Monday, February 23, 2009

Mysterious Ways

It is often said that the LORD works in mysterious ways. I have found this is often true. An example popped out at me while I was reading Judges. Judges 10-12 tells the story of a man named Jephthah, who was raised as a judge by the LORD to go out and conquer the Ammonites, thus rescuing Israel. Now Jephthah had a rough time throughout his life, his father was Gilead, whom the Giliadites were named after, his mother however was a prostitute, and as such his brothers drove him away so that he would receive none of their inheritance. Now when the LORD sent him into battle against the Ammonites Jephthah prayed to God saying in Judges 11:30-31
"30 And Jephthah made a vow to the LORD : "If you give the Ammonites into my hands, 31 whatever comes out of the door of my house to meet me when I return in triumph from the Ammonites will be the LORD's, and I will sacrifice it as a burnt offering."
And of course as Jephthah returns from the Ammonites in victory, who is it that first comes out of his house to greet him but his daughter. At first when I would read this I was thinking "well what did he expect come out of his house? The cat? a beach ball?" But of course this is part of how the LORD works mysteriously. Now I ask you to suspend your amazement at the willingness of Biblical children to be burnt sacrifices for just a moment, as this is actually what happens. Jephthah's daughter consents to being a burnt offering on the condition that she may go into the mountains with her friends and mourn for a while. Jephthah grants her request. One of the weirder aspects of this story is found at the end of chapter 11 where in verse 39 and 40 it says "39 After the two months, she returned to her father and he did to her as he had vowed. And she was a virgin.
From this comes the Israelite custom 40 that each year the young women of Israel go out for four days to commemorate the daughter of Jephthah the Gileadite."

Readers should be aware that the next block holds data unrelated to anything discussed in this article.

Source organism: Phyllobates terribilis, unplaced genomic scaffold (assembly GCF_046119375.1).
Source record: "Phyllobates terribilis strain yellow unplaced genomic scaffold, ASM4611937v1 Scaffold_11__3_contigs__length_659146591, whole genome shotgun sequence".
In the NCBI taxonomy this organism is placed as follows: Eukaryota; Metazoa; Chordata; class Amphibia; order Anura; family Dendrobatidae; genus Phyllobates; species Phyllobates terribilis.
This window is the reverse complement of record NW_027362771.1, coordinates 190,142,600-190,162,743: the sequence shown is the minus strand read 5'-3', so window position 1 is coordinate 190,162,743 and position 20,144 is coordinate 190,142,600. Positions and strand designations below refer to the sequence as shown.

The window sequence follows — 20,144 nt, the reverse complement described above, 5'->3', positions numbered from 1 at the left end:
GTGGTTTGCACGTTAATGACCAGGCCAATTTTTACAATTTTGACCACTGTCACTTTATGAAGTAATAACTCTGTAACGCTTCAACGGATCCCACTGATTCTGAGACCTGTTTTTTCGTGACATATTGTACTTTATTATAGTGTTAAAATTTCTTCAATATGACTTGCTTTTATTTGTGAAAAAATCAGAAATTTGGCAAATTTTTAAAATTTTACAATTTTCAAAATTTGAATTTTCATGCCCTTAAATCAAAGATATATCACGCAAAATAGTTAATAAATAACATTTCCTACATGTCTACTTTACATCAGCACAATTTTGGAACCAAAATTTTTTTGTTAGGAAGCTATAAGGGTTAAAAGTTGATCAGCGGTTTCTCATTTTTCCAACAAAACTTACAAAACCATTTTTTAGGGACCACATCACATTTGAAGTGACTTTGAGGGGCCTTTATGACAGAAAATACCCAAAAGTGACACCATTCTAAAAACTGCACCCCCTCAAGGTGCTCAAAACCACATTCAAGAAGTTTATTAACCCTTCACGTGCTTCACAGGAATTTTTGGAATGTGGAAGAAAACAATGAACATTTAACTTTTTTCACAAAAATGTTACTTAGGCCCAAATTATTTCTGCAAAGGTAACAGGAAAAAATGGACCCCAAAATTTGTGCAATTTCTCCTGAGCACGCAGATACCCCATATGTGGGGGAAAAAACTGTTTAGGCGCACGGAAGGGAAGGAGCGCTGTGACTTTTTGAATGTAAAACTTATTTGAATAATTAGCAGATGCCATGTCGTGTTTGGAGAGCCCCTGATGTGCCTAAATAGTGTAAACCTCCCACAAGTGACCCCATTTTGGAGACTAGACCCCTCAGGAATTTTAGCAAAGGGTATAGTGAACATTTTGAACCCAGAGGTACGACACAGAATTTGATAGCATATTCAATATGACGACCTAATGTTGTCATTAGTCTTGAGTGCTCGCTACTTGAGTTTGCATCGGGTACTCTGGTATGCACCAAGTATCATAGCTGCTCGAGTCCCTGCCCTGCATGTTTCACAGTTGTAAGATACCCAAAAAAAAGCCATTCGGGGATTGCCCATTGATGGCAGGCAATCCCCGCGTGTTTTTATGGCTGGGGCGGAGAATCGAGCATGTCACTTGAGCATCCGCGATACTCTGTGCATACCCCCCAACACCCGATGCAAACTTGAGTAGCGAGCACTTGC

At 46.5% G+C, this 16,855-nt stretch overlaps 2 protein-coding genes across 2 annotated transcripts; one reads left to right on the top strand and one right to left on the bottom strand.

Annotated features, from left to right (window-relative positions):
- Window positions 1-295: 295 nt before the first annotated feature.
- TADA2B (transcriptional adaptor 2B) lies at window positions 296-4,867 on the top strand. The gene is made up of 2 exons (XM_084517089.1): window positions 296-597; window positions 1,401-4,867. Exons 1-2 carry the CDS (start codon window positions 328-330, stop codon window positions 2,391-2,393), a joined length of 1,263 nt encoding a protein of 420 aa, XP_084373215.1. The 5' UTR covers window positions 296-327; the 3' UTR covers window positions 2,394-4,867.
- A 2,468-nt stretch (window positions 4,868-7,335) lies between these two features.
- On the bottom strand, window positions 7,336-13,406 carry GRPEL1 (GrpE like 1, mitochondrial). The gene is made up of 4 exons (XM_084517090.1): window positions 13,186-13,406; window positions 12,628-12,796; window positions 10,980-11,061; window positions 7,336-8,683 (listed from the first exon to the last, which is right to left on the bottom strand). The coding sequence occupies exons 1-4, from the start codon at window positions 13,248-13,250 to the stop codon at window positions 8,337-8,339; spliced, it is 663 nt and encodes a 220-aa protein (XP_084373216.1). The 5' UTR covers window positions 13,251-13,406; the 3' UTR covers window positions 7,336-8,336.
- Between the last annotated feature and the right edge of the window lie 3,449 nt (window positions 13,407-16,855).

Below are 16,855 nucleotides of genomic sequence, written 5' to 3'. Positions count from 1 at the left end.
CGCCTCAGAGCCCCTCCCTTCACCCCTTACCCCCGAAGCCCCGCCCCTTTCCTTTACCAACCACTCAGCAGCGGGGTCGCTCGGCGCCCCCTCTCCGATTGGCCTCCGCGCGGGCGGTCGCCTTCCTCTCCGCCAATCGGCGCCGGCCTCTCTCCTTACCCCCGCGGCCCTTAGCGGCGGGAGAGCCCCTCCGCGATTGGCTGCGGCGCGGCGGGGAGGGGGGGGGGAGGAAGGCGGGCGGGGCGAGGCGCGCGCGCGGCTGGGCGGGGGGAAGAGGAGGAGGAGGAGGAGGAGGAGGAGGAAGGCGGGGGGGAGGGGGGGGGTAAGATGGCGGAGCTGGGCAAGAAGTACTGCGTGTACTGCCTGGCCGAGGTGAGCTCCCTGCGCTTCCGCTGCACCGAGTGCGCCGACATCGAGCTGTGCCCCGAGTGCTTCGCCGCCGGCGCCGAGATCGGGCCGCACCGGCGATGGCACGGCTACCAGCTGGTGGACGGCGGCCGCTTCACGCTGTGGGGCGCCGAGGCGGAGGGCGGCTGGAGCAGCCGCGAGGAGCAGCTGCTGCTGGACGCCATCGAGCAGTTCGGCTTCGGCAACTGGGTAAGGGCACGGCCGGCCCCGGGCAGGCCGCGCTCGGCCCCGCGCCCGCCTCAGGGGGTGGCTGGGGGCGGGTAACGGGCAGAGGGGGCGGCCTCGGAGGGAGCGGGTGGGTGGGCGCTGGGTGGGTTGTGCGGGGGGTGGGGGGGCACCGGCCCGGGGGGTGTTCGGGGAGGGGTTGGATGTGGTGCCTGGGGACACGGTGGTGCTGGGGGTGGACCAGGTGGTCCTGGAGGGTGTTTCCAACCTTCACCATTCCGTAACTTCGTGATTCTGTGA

From what I can tell, and from every biblical scholar I have spoken too, and even in the liner notes in my bible, this is the only place in the bible that this four day festival is mentioned, which many people take as meaning that it must have been a local village festival. I have a different theory about it. If we can now skip ahead to the end of Judges we find that the Benjamites have greatly sinned against God and the rest of Israel (although it seems the rest of Israel isn't doing so good either...) so the Isrealites practically anihalated the Benjamites (save maybe six hundred who ran away) and then swore an oath not to give any of their daughters in marriage to them. The LORD at this point decides that he doesn't want one of the 12 tribes to be wiped out so they decide to go hide in a vinyard and wait for some girls to show up celebrating a festival. In 21:18-22 it says "18 We can't give them our daughters as wives, since we Israelites have taken this oath: 'Cursed be anyone who gives a wife to a Benjamite.' 19 But look, there is the annual festival of the LORD in Shiloh, to the north of Bethel, and east of the road that goes from Bethel to Shechem, and to the south of Lebonah."

20 So they instructed the Benjamites, saying, "Go and hide in the vineyards 21 and watch. When the girls of Shiloh come out to join in the dancing, then rush from the vineyards and each of you seize a wife from the girls of Shiloh and go to the land of Benjamin. 22 When their fathers or brothers complain to us, we will say to them, 'Do us a kindness by helping them, because we did not get wives for them during the war, and you are innocent, since you did not give your daughters to them.' "

I present to you that this is the same festival previously mentioned in Judges 11. I present to you that the LORD caused Jephthah to swear a careless oath and fullfill it so that this anual festival would take place so that one of the 12 would not be obliterated. I would also like to point out that this happening directly impacts the crowning of Israels first king as Saul was a Benjamite. The fact that the fathers of the daughters who were married off to the remaining Benjamites were so angry could also explain why the festival is never mentioned again throughout the Bible. Kind of a "well if this is whats going to happen then screw it!" sort of attitude. Thus, the LORD works in mysterious ways, and a "WTF!?" type story all of a sudden kind of makes sense.

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